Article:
CONTRIBUTION OF RUKMINI DEVI IN BHARATNATYAM
Rukmini Devi Arundale (1904-1986), the renowned Bharatnatyam dancer is the person who is credited for the renaissance of Bharatnatyam dance form and more significantly making the dance which was primarily a forte of Devdasis, main stream and respectable in the society.
Daughter of a well-known Sanskrit scholar and a theosophist Nilakant Sastri, Rukmini Devi was born in Madurai. Her mother, a musical enthusiast, came from Thiruvayur, the village famous for its association with the saint poet Thyagaraja. Rukmini Devi’s background was steeped in culture and learning and she aspired to be a musician. After marrying the British theosophist Dr. George Arundale she travelled around the world meeting other theosophists and sharing ideas. She herself went on to become the President of the All-India Federation of Young Theosophists. It was her meeting with the famous Russian ballerina Anna Pavlova in Bombay and her travel to Australia with the Russian Ballerina on the same ship which kindled in her interest in the art of dance. Inspired by the Pavlova, she decided to explore traditional Indian dance forms and began learning Bharatnatyam and eventually founded an academy of dance and music.
On her return to India, Rukmini began learning the dance form, first from ‘Mylapore Gowri Amma’, and later from ‘Pandanallur Meenakshisundaram Pillai’. She gave her first public performance at the ‘Diamond Jubilee Convention of the Theosophical Society’ in 1935. Her performance was a landmark of sorts as it was for the first time a performance such as this was organized on a stage outside a temple premises and performed by a dancer other than a Devdasi. Originally the dance form Bharatnatyam was known as Sadhir, practiced only by Devdasis who with the advent of British Raj very widely maligned in the society. Thus, she not only revived and resurrected the ancient dance form but also went on to reverse the negative stereotypes associated with the female practitioners of Sadhir. By adopting a puritan approach she eliminated the dance form of its shringaar or erotic leanings and magnified the bhakti or devotional aspect, thereby making it more acceptable to the mainstream of the society. She also introduced modern costumes, temple jewelry, set designs, lighting etc which we know of the trademarks of the modern Bharatnatyam performances. Rukmini played an instrumental role in transforming the dance form, giving it a new name, and popularizing it all over the world as a respectable art form.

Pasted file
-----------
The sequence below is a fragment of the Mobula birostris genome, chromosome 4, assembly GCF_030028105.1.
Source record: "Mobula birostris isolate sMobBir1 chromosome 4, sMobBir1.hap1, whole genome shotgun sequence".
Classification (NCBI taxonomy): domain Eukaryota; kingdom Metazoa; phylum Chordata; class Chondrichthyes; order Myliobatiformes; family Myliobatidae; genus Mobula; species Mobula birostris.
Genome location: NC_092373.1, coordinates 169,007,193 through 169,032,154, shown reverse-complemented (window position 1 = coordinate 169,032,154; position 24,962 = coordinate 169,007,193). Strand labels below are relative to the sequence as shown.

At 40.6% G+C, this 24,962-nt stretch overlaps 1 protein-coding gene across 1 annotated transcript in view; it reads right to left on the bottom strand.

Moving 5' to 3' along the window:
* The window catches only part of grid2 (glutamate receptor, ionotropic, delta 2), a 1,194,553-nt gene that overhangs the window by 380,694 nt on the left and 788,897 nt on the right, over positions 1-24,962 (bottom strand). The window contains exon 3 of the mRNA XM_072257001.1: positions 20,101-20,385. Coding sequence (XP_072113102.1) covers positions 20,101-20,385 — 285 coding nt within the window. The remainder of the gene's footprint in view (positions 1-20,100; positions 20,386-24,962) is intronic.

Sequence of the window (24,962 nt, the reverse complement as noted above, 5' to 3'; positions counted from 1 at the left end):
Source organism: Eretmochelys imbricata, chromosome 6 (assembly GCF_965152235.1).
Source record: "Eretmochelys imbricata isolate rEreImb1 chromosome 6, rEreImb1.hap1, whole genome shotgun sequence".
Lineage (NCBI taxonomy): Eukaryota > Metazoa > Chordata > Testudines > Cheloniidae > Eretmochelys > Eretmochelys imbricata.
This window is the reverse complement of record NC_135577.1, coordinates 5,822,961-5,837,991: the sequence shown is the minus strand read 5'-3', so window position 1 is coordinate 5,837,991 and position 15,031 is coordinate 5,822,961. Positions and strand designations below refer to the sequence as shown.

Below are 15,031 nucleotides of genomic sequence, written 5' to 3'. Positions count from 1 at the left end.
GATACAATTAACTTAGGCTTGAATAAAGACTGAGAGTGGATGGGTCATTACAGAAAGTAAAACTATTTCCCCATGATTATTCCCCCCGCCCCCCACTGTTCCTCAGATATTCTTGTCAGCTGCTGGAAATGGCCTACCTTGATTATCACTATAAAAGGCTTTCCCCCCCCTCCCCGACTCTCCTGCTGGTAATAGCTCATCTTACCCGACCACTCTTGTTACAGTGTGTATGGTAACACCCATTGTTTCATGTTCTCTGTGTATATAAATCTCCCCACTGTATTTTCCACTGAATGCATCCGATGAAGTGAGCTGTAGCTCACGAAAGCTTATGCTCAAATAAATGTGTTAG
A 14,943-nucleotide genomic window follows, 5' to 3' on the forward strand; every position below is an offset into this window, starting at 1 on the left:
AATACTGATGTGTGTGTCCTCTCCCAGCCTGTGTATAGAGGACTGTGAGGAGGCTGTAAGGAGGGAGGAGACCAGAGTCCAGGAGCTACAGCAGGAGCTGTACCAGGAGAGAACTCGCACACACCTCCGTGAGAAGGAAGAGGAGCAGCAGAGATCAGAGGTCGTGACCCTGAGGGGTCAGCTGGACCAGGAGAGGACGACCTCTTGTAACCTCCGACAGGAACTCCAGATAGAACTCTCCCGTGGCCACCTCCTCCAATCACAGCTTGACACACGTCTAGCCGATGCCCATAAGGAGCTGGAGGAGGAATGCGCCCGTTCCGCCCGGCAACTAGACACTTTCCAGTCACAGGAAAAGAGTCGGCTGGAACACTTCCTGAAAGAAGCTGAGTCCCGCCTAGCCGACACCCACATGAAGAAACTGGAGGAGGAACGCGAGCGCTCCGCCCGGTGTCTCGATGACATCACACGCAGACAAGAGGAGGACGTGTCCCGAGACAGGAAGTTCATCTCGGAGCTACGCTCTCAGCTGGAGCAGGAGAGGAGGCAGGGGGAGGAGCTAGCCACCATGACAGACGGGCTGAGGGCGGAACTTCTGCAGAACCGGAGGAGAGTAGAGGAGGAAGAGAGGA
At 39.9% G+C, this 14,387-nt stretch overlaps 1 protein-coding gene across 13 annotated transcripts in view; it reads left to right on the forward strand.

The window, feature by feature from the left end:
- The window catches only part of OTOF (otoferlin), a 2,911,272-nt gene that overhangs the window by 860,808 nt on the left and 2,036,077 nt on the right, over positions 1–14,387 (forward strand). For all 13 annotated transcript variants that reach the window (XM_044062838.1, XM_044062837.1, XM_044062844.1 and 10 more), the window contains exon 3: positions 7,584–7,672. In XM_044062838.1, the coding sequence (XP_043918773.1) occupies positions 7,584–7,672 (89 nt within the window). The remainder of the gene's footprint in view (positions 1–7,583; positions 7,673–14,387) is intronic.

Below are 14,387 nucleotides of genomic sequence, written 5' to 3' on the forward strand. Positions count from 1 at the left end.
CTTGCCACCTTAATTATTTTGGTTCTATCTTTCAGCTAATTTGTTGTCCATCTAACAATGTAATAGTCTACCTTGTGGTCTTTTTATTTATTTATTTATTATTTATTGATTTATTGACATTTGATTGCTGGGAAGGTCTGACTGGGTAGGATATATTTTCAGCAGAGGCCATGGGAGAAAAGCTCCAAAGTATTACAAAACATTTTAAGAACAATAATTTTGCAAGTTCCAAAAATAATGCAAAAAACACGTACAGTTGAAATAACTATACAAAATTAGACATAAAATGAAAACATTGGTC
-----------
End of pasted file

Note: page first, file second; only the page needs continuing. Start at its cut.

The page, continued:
The very next year, she along with her husband established Kalakshetra, an academy of dance and music, along the lines of ancient Gurukul system, at Adyar, near Chennai. Her own neice Radha Burnier was one of her first students. Besides her own great gurus, Dandayudhapanipillai, Karaikkal Saradambal, and Pandanallur Chokkalingam Pillai joined Kalakshetra to teach Bharatnatyam. She correlated the theory and practice of dance and music. A significant Revivalistic Movement began. Great musicians like Mysore Vasudevachariar, Tiger Varada Chari, Papanasam Sivan, Veena Krishnamachari and Budalur Krishnamoorthy helped her in artistic endeavors by composing music befitting her matchless choreography. Nattuvangam was also taught in Kalakshetra and its students came from all parts of India as well as from abroad. Kalakshetra’s institutionalization of the dance form also helped ensure its continuous diffusion to future generations.
Rukmini Devi choreographed more than twenty five dance-dramas some of which were Kumara Sambhavam, Geet Govind, Kurmavatara, Sita Swayamvaram, Mahapattabhishekam. Rukmini Devi’s work was consistent, continuous, and of very high aesthetic standard, setting a record and guidelines which could be followed by other artistes.
A recipient of many awards and accolades including the Padma Bhushan and the Sahitya Natak Akademi Award, Rukmini Devi was nominated for the Rajya Sabha in 1952 for the first time. Undoubtedly, a great servant of the art, Rukmini Devi did more for Bharatnatyam dance form than any single individual. She indeed succeeded in giving dance and Bharatnatyam a place of pride in India’s national narrative.